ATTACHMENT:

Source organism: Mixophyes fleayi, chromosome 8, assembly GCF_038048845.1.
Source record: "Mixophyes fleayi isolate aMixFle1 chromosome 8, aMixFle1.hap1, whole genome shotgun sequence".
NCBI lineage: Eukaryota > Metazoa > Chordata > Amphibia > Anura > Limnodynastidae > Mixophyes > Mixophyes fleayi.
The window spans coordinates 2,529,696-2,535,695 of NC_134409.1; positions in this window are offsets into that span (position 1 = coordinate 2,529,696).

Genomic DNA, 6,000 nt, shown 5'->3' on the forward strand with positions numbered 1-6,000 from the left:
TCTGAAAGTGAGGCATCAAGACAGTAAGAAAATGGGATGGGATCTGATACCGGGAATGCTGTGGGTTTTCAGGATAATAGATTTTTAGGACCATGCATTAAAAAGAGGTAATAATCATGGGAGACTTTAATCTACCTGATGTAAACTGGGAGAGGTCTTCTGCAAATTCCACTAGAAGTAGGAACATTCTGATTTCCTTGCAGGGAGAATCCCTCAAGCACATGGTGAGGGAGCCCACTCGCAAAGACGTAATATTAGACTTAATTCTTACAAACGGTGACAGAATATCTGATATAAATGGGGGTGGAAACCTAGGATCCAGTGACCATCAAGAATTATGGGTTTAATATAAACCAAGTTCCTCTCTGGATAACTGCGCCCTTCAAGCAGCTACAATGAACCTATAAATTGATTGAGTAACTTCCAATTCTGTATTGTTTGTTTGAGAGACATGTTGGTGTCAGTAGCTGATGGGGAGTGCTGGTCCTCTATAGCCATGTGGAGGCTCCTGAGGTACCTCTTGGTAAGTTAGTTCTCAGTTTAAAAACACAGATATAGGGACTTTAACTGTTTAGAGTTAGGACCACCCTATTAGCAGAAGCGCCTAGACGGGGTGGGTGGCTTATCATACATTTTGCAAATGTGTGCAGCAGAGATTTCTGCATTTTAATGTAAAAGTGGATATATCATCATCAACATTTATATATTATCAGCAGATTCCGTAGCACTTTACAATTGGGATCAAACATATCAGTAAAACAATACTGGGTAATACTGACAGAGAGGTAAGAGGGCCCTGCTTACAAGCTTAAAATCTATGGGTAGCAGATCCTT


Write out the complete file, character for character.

Source organism: Mixophyes fleayi, chromosome 8, assembly GCF_038048845.1.
Source record: "Mixophyes fleayi isolate aMixFle1 chromosome 8, aMixFle1.hap1, whole genome shotgun sequence".
NCBI lineage: Eukaryota > Metazoa > Chordata > Amphibia > Anura > Limnodynastidae > Mixophyes > Mixophyes fleayi.
The window spans coordinates 2,529,696-2,535,695 of NC_134409.1; positions in this window are offsets into that span (position 1 = coordinate 2,529,696).

Genomic DNA, 6,000 nt, shown 5'->3' on the forward strand with positions numbered 1-6,000 from the left:
TCTGAAAGTGAGGCATCAAGACAGTAAGAAAATGGGATGGGATCTGATACCGGGAATGCTGTGGGTTTTCAGGATAATAGATTTTTAGGACCATGCATTAAAAAGAGGTAATAATCATGGGAGACTTTAATCTACCTGATGTAAACTGGGAGAGGTCTTCTGCAAATTCCACTAGAAGTAGGAACATTCTGATTTCCTTGCAGGGAGAATCCCTCAAGCACATGGTGAGGGAGCCCACTCGCAAAGACGTAATATTAGACTTAATTCTTACAAACGGTGACAGAATATCTGATATAAATGGGGGTGGAAACCTAGGATCCAGTGACCATCAAGAATTATGGGTTTAATATAAACCAAGTTCCTCTCTGGATAACTGCGCCCTTCAAGCAGCTACAATGAACCTATAAATTGATTGAGTAACTTCCAATTCTGTATTGTTTGTTTGAGAGACATGTTGGTGTCAGTAGCTGATGGGGAGTGCTGGTCCTCTATAGCCATGTGGAGGCTCCTGAGGTACCTCTTGGTAAGTTAGTTCTCAGTTTAAAAACACAGATATAGGGACTTTAACTGTTTAGAGTTAGGACCACCCTATTAGCAGAAGCGCCTAGACGGGGTGGGTGGCTTATCATACATTTTGCAAATGTGTGCAGCAGAGATTTCTGCATTTTAATGTAAAAGTGGATATATCATCATCAACATTTATATATTATCAGCAGATTCCGTAGCACTTTACAATTGGGATCAAACATATCAGTAAAACAATACTGGGTAATACTGACAGAGAGGTAAGAGGGCCCTGCTTACAAGCTTAAAATCTATGGGTAGCAGATCCTT